And then came the greatest development: the boy took over, and the ventriloquist became his straight man. The boy became the star of the show. (And a better argument for Darwin, I have never seen.) He killed his father. Among us, my brothers, this is commonly known as The Pinocchio Moment. It is the nearest you will ever get to becoming human, except in fairy stories.
Coster Joe was the first boy to experience this rapture. The other half of his double act, Fred Russell, invented the concept of the ventriloquist as the straight man: he was the father of Modern Ventriloquism. But it was Coster Joe who emerged as the real personality—the things he got away with! Fred could never have said half of them. Skating along on fast patter, their act was “The Original”.
That’s the story of the men who made Ventriloquism, but who made me?
If you don’t know who made you, I recommend you find out as soon as possible. To understand your lineage is to know your own potential and limitations. Help and consultation can be arranged. For the time being, let’s call him Gepetto X.
There have been many Gepetto X’s, but few greats.
I was made by a genius: Joseph Romando of Romando Theatrical Properties of Henley. There were great craftsmen before him, and there will be many more, but to be a Romando boy is something. Look at my predecessors, those old boys of yore, with their snapping nutcracker mouths (jaw droppingly stupid) and their dull emotionless faces. Tell me I wasn’t sired by a kinder, cleverer man. And Romando was not only a great artiste, but an innovator.
For example, his first challenge was the jaw. Being the one part of a boy that must move, this had passed through many stages evolutionary stages. I once saw a Neanderthal head where, while the jaw stayed still, it was the head itself that moved up and down by means of a pullstring on or around the external occipital protuberance. Barbaric! I remember another where a handle protruded from the back of the neck which, when pushed down, opened the lower jaw by means of a hinge and a spring attached to the inside of the cranium. Such fossils are ancient history, and I gaze on them (as at primitive cave drawings) full of wonder and grateful for civilization. In the more immediate past, a boy’s entire jaw moved up and down. Let me be more specific: it was not his entire jaw at all. It was the six square inches immediately below his mouth, while the rest of the mandible was frozen.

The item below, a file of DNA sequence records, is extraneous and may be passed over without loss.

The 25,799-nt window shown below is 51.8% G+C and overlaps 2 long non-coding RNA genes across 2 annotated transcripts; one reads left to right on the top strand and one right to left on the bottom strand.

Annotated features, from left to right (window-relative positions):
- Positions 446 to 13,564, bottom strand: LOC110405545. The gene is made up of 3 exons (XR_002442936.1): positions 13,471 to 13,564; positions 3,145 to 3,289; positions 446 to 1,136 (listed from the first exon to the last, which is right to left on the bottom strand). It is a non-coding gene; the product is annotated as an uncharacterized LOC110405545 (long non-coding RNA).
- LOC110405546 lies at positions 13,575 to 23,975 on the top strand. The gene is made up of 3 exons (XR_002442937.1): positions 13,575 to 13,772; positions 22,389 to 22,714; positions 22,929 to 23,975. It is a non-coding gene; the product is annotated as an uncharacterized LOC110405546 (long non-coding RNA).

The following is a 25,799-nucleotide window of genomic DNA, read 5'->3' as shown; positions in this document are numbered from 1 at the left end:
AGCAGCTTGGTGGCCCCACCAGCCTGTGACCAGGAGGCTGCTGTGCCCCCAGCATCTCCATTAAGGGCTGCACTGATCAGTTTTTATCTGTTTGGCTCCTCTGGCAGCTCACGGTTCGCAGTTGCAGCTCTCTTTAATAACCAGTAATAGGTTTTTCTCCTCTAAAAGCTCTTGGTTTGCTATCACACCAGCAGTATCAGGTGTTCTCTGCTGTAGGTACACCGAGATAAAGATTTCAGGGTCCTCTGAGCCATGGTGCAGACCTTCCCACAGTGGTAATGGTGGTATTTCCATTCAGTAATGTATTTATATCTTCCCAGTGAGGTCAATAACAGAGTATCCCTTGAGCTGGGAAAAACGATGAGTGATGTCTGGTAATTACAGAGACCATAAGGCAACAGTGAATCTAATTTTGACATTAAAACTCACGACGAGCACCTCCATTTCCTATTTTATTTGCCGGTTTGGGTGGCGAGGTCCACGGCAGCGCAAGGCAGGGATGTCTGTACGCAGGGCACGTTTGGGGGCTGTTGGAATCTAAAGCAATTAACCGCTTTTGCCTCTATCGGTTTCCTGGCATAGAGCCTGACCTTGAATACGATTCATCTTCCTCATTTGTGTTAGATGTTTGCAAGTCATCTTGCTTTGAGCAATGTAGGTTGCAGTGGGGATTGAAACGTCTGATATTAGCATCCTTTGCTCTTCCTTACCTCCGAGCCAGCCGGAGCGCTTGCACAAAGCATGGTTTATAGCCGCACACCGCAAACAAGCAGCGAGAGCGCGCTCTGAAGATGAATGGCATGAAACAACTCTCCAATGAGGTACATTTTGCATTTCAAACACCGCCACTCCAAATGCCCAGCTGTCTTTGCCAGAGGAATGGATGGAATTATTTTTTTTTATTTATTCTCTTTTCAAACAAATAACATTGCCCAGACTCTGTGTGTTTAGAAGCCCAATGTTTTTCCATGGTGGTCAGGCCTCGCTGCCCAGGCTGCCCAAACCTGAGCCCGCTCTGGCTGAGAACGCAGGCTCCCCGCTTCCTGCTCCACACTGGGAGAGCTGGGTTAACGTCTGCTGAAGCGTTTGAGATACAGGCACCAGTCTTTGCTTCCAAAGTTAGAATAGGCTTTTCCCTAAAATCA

Aside from the fact that no one actually talks by dropping their jaw two precisely vertical inches and then snapping it up again (and that very few people indeed, apart from certain African tribesmen, click during speech), the drawback was that this design required an unprepossessing crevice on each side of the mouth dropping from the corner to the bottom of the chin. Further, there had to be an open space in the neck from the chin to the Adam’s Apple for the jaw to fall into when the mouth was open.
Romando found this aesthetically unbearable, particularly the hole in the throat, and his first contribution was to conceal it with the use of fine chamois leather painted like skin. (I, for example, am partially made of a lady’s fine kid glove: father felt these gave the greatest flexibility.)
So much for the revolutionary modifications on the surface. How about the inside my head? Well, it’s complicated up there, no doubt about it, but nothing compared to what’s happening inside your ventriloquist’s head. We’re both miracles, it seems to me, based on the same design, the same system of pullies, sharing the same impulses, producing the same effects. Every time you wink, a message has been sent from your brain, and that message speeds, quick as you like, down your metal nerve, tells a metal muscle to flex and, wink, here’s looking at you, madam.
Romando made superior boys in every way. His brushes were more delicate, his sculpture more sensitive, and his mechanisms more innovative. But greater than any of this: he gave us personalities. It was as though we had personalities before we met our partners. It’s a wise child knows his own father.
Find your own Gepetto X. Never be an orphan.
You’ve answered many, if not all, of my questions, Garrulous George, but I’ve noticed that you’re wearing socks that don’t match. One is red and the other is green.
Yes, I have another pair just like it at home.